Black-chinned Hummingbird
(Archilochus alexandri)


Picture of bird
© Mdf - License
For additional photos and vocalizations, visit Dendroica. (Link opens in a new window.)

In Canada, the Black-chinned Hummingbird is restricted to riparian woodlands and gardens in the valleys of the southern British Columbia interior. Though not well monitored in Canada, Breeding Bird Survey data from throughout its North American range and other observations (Campbell et al. 1990) suggest a moderate increase in numbers since about 1970.


Listing of the main designations for the species
DesignationStatusDateSubspecies, population
IUCN (Global)Least Concern2012 
Wild Species (Canada)Secure2010 

Population status

Geographic areaStatusReliability
CanadaModerate IncreaseLow

Population estimate

Canada5,000 to 50,000 adults

Distribution maps


Migration strategy, occurrence

Long-distance migrant

Responsibility for conservation of world population


Conservation and management

Black-chinned Hummingbird populations have increased throughout the arid valleys of western North America concomitant with the increase in irrigated gardens (Baltosser and Russell 2000). Population levels have increased in urban settings in North America as a result of the species profiting from hummingbird feeders (Baltosser and Russell 2000).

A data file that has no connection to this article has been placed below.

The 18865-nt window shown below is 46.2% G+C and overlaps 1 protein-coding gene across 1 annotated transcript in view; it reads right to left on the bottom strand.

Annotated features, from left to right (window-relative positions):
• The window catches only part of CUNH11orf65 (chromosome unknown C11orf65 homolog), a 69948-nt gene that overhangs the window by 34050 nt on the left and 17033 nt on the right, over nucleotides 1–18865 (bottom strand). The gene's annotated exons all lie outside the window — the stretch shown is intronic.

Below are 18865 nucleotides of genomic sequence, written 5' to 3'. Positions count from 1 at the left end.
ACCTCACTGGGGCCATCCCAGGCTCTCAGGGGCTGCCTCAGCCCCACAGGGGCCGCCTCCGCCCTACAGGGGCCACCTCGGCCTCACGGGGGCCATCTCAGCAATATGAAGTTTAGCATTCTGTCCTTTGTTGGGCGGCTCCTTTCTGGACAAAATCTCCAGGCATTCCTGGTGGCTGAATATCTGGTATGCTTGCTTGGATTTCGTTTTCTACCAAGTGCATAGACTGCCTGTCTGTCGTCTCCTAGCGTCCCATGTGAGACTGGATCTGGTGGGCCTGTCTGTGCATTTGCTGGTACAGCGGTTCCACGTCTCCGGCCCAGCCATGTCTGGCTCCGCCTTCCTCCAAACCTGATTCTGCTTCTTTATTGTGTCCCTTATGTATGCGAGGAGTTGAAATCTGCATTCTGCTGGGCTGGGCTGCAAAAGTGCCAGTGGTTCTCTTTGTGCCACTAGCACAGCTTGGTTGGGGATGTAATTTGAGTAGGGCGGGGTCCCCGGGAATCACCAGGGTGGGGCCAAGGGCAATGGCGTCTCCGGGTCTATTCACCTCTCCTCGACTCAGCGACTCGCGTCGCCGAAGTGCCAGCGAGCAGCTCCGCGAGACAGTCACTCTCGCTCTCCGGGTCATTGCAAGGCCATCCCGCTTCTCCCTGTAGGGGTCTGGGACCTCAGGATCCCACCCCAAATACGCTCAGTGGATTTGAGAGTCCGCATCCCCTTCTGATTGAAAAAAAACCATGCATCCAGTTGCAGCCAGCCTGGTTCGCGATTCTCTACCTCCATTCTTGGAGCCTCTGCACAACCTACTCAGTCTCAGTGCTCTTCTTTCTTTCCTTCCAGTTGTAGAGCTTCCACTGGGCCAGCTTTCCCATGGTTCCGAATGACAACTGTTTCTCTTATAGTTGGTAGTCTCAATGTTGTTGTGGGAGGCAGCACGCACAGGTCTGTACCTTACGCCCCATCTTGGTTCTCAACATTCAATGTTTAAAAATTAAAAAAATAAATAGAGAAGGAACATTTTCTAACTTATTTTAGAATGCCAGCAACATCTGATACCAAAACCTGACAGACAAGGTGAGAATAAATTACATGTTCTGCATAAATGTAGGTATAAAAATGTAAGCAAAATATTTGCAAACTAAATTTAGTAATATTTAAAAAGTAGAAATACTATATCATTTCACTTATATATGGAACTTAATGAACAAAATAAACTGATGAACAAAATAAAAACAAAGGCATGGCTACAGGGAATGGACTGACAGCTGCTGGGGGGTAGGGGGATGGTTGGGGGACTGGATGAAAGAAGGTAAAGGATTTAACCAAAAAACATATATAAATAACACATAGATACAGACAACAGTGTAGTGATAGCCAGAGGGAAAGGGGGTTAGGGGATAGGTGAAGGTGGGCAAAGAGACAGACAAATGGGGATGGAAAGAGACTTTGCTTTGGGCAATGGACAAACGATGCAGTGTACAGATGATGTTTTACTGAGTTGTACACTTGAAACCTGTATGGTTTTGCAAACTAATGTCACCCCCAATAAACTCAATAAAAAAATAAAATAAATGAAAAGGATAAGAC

Bird conservation region strategies

Environment and Climate Change Canada and partners have developed Bird Conservation Region Strategies in each of Canada’s Bird Conservation Regions (BCRs). In these strategies, selected species are identified as priorities for one or more of the following reasons:

  • conservation concerns (i.e., species vulnerable due to population size, distribution, population trend, abundance, or threats)
  • stewardship responsibilities (i.e., species that typify the regional avifauna or have a large proportion of their range or population in the sub-region)
  • management concerns (i.e., species that require ongoing management because of their socio-economic importance as game species, or because of their impacts on other species or habitats)
  • other concerns (i.e., species deemed a priority by regional experts for other reasons than those listed above or because they are listed as species at risk or concern at the provincial level)

Select any of the sub-regions below to view the BCR strategy for additional details.

BCRs, marine biogeographic units, and sub-regions in which the species is listed as a priority
RegionSub-region and priority type